Mr. Chair, I am glad that the Conservative foreign affairs critic has brought up this vexing and challenging foreign policy problem. It is one of the major challenges the world faces today, but I want to take some of his comments out piece by piece.
In Kosovo we were part of NATO. NATO decided to prevent a larger conflagration as to what happened in the other parts of the former Yugoslavia and in particular in Bosnia-Herzegovina and in Croatia. To prevent that we joined the NATO force and we did bomb. Our pilots did an extraordinary job.
With respect to the African Union in Sudan, the member is quite right. This is a massive problem. We have said to the African Union that we will give them what they want and need to not only prevent what is going on in Darfur but also to increase security in the south. One of our senators did an extraordinary job in working with other countries to secure and terminate an 18 year conflict in the south that killed two million people and created four million displaced persons. Canada was directly involved in brokering that peace accord.
We have not succeeded in Darfur. As the Conservative critic said, people are still being murdered. Rapes are still occurring. It is the government in Khartoum that is directly responsible for instigating that problem.
We have offered Grizzlies and military expertise to the African Union. Some of our troops are there right now. We will offer more, but the African Union has to say yes because we want to work with them. It is their responsibility to sort this out, but we will help them. We have said very clearly that we will be there, that we want to be there to help them save lives on the ground in that country that has suffered so much.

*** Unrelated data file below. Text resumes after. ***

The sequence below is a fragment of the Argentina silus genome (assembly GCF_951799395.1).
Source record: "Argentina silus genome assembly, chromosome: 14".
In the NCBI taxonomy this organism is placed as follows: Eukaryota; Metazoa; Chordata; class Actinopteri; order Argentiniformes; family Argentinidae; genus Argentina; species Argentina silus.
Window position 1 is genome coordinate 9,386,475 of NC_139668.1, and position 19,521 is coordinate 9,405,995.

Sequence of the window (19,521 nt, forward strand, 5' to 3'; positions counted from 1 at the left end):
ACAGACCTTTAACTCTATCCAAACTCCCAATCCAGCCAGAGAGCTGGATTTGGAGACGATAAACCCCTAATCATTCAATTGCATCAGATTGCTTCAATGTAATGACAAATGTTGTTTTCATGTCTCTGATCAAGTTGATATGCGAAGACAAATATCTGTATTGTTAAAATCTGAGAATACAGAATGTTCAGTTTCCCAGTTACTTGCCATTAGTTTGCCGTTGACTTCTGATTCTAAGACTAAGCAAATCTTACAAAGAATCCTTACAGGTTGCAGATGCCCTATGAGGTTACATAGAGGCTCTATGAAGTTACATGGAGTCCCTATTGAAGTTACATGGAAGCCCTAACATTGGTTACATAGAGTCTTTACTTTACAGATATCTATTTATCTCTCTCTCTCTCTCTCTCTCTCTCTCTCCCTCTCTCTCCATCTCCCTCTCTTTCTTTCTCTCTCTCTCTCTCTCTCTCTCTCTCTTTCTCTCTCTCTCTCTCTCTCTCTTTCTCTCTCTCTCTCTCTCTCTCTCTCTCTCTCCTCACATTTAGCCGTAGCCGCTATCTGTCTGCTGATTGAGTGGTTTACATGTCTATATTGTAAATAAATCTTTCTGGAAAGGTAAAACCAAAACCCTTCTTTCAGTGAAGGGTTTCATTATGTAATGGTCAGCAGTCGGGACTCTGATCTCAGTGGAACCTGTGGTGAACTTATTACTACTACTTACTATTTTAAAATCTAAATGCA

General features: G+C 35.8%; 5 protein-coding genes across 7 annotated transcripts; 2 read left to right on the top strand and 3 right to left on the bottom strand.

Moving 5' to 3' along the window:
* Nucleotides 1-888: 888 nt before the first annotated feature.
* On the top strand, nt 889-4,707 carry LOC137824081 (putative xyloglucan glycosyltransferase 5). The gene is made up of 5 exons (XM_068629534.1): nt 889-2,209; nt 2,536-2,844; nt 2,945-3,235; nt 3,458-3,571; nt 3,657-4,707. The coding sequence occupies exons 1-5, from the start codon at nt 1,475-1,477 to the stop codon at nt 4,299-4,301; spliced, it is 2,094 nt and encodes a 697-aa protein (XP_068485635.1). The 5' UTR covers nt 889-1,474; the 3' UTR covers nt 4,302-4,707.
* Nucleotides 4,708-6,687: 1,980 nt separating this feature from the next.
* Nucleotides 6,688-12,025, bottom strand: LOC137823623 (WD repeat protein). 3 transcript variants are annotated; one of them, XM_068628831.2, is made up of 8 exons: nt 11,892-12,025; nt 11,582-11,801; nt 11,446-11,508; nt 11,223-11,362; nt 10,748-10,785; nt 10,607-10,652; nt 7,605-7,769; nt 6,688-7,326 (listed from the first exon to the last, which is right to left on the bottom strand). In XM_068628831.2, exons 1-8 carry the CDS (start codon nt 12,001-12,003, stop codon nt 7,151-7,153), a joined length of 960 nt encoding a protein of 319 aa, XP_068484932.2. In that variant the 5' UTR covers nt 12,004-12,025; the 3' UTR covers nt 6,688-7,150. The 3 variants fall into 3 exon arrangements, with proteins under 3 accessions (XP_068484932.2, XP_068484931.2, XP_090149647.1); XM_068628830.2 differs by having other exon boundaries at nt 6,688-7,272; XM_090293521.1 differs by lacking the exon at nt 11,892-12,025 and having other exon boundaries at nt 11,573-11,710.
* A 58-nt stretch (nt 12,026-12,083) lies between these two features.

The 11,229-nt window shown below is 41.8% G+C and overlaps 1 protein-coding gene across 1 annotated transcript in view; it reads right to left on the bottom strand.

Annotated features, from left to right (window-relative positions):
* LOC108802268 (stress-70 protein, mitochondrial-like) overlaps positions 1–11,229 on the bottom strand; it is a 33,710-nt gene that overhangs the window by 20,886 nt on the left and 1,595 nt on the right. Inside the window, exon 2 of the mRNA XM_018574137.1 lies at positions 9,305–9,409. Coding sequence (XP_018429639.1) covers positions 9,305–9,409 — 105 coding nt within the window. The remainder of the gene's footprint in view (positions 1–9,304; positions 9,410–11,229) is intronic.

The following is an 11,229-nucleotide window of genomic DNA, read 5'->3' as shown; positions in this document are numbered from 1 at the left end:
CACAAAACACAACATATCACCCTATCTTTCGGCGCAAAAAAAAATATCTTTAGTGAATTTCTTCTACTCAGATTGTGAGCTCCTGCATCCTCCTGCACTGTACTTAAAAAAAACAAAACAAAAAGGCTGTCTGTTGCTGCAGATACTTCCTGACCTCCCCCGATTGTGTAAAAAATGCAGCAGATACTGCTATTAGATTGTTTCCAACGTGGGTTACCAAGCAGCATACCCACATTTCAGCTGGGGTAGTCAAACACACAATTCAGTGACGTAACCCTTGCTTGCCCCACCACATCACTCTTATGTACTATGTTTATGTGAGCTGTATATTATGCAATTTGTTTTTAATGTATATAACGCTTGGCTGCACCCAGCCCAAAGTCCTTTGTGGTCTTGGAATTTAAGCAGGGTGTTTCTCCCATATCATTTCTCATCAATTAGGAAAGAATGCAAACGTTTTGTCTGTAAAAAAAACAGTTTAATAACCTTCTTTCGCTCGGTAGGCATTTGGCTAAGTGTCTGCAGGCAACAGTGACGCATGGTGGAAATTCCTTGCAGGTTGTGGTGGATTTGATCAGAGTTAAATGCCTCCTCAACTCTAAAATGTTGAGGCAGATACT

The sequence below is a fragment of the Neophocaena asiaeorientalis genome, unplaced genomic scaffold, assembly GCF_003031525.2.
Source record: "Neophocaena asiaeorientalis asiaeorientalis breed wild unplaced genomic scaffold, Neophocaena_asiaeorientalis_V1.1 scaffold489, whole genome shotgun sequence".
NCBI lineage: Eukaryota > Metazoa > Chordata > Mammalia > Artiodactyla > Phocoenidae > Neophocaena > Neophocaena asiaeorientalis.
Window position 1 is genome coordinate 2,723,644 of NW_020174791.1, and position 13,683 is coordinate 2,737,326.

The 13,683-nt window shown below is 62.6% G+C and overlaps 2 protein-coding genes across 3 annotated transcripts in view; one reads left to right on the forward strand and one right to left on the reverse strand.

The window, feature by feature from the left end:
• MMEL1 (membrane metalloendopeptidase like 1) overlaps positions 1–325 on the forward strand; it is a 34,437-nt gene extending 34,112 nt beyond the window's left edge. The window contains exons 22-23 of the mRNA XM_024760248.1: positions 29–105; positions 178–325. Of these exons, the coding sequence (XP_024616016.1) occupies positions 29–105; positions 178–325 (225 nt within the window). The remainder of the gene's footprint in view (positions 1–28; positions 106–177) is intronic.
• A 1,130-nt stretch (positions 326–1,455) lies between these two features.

On the issue of Iraq, the member knows full well that his party wanted to go into Iraq and wanted to send our troops into Iraq. That is well known. He knows that and I know that. That was his party's decision. We know now that marching into Iraq would have been a disaster because it is a disaster right now. Our party, the government, would not have done that. We would have continued to support the United Nations' sequestering of Saddam Hussein and to move along with a continued investigation and search for weapons of mass destruction that we know do not exist.
Lastly, on the responsibility to protect, it was this government and the Prime Minister who forced the responsibility to protect doctrine at the United Nations this year. Through our diplomats at foreign affairs and our entire service at the United Nations, including our ambassador, Mr. Rock, we forced on the table the responsibility to protect. Is that enough? No, because the RTP must be something more. There must not only be a responsibility to protect but there must be an obligation to act.
It was Canada that put on the board the responsibility to protect in the United Nations and which is now a pillar of foreign policy in that organization that needs so much reform. It needs change. It needs to adapt and it needs to become effective. I think the hon. member would agree that the next step we must take is we must add to the responsibility to protect an obligation to act, a rules based mechanism to prevent and save lives in the face of genocide.
From Raphaël Lemkin until today one of the greatest failings of the international community has been not to stand up, take action and save lives in the face of a genocide.From World War II to Cambodia, Rwanda, the Congo, the Sudan, Sierra Leone and on and on it goes, the world has failed to act to save lives in the face of despots and their cronies who are willing to kill and murder people.
We have taken a strong step forward in trying to put the focus of the international community on saving lives and preventing conflict. That is the future. That is where our foreign policy is going. That is our challenge not only as Canadians but as Canada is a member of the international community.